Anti-abortion activists in Ohio want to bar women from getting abortions solely because they do not wish to have a baby with Down syndrome, rallying around a bill endorsed by the National Right to Life Committee.
The Ohio House and Senate will likely pass the bill sometime this fall, according to the New York Times, because most of the state’s legislators oppose abortion and have been endorsed by the committee. However, Ohio Gov. John Kasich (R) has not yet taken a position on the bill, so it is unclear if he will authorize it, though he has signed many other abortion restrictions into law.
Because women can undergo prenatal testing to see if their baby will be afflicted with certain diseases and disorders, between 50 and 85 percent of women who discover that their baby might have Down syndrome have chosen an abortion, according to a review of studies conducted between 1995 and 2011. But that number has declined over the years when compared to earlier studies conducted in the 1990s, the review notes.
Critics of the bill say that the ban would be difficult to enforce and likely violates the Supreme Court’s Roe v. Wade ruling, which delineates that women can choose to get an abortion at any point until the fetus is viable. It also affects the definition of the right to choose an abortion as a private matter between the patient and her doctor.
“These legislative proposals interfere with the doctor-patient relationship and exploit complicated issues that can arise during pregnancy in the worst way,” Kellie Copeland, executive director of NARAL Pro-Choice Ohio, told the Cincinnati Enquirer. “Medical decisions should not be made in the Statehouse, they should be made in doctors’ offices based on sound medical science.”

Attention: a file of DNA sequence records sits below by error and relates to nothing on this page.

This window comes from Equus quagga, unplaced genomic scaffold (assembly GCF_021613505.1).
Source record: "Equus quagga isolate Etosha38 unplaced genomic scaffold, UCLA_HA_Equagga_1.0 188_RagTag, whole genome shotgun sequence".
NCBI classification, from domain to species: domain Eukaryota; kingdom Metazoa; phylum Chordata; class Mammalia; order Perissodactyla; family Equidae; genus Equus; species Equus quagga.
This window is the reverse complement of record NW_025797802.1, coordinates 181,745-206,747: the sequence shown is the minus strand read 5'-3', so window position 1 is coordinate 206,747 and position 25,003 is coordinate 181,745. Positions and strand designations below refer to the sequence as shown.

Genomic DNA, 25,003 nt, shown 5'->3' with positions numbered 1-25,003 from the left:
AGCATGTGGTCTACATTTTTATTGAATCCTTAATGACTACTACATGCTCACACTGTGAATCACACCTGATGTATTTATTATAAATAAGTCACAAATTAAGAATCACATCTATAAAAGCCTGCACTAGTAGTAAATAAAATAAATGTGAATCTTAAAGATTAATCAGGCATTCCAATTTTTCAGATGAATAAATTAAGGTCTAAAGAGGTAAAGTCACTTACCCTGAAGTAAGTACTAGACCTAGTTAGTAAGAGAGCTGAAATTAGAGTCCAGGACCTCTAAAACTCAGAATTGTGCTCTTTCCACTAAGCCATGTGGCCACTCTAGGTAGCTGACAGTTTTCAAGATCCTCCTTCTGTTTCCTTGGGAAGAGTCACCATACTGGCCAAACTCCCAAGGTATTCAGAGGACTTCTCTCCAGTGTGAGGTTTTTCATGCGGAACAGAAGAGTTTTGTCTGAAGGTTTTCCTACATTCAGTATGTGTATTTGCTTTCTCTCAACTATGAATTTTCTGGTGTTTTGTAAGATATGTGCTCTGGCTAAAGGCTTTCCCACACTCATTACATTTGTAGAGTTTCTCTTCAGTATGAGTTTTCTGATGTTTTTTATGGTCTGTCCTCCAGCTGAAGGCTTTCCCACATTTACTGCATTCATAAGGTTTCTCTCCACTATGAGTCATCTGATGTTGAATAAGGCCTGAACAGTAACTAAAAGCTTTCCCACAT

Most Americans remain opposed to overturning the controversial Supreme Court decision in Roe v. Wade, which 40 years ago legalized abortion at least in the first three months of pregnancy, according to a poll released Wednesday.
The poll by the Pew Research Center found that 63 percent of Americans believe that Roe v. Wade should not be completely overturned, compared to 29 percent who believe it should be. These opinions have changed little from surveys conducted in 2003 and 1992, Pew reported.
While many of the social issues have changed over the years, American opinions really haven’t changed all that much. Accessibility to abortion has certainly gotten tighter. 4 states are down to having one clinic left and if anti-choice activists have their way, there will be no abortion services in Mississippi, South Dakota, Arkansas, or North Dakota. Clinic directors and doctors are often stalked. In no other business would this kind of behavior be legally allowed.
Yesterday marked the 39th anniversary of Roe v Wade. It went quietly unnoticed by many. For those of us who grew up in a pre-Roe era, it didn’t go quite as quietly. Vintage women all knew someone or several someones with a horrible abortion story that happened before January 22, 1973.
There was Robin, the girl I went to high school with who got an illegal abortion from some butcher over in Elkton, of all places. She ended up in the hospital with serious complications and the story made the local paper. It didn’t give Robin’s name but somehow it leaked out. It wasn’t hard to figure out who was missing and in the hospital either. Arrests were made.
Then there were the 3-4 young professional women I knew who got abortions, testing the nearly legal procedure in Washington, D.C. The procedure was expensive and multi-stepped. It involved lawyers, psychiatrists and doctors. As I recall the entire cost was around $1000 in the early 70’s. Those were big bucks in those days.